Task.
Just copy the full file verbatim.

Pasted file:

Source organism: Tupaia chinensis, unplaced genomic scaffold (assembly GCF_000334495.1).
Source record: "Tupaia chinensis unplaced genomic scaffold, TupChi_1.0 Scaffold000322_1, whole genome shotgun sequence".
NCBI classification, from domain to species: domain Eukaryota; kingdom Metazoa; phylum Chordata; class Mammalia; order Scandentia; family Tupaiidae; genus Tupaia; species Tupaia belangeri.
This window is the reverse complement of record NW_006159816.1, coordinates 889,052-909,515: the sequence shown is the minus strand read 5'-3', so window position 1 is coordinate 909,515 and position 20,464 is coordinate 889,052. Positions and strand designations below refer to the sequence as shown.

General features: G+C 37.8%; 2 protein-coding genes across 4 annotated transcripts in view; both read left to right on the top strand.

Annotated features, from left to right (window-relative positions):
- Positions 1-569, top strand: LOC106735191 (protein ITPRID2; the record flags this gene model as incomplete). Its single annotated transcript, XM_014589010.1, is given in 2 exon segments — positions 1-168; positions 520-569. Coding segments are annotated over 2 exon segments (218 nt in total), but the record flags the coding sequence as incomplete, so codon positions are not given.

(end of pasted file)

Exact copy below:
Source organism: Tupaia chinensis, unplaced genomic scaffold (assembly GCF_000334495.1).
Source record: "Tupaia chinensis unplaced genomic scaffold, TupChi_1.0 Scaffold000322_1, whole genome shotgun sequence".
NCBI classification, from domain to species: domain Eukaryota; kingdom Metazoa; phylum Chordata; class Mammalia; order Scandentia; family Tupaiidae; genus Tupaia; species Tupaia belangeri.
This window is the reverse complement of record NW_006159816.1, coordinates 889,052-909,515: the sequence shown is the minus strand read 5'-3', so window position 1 is coordinate 909,515 and position 20,464 is coordinate 889,052. Positions and strand designations below refer to the sequence as shown.

General features: G+C 37.8%; 2 protein-coding genes across 4 annotated transcripts in view; both read left to right on the top strand.

Annotated features, from left to right (window-relative positions):
- Positions 1-569, top strand: LOC106735191 (protein ITPRID2; the record flags this gene model as incomplete). Its single annotated transcript, XM_014589010.1, is given in 2 exon segments — positions 1-168; positions 520-569. Coding segments are annotated over 2 exon segments (218 nt in total), but the record flags the coding sequence as incomplete, so codon positions are not given.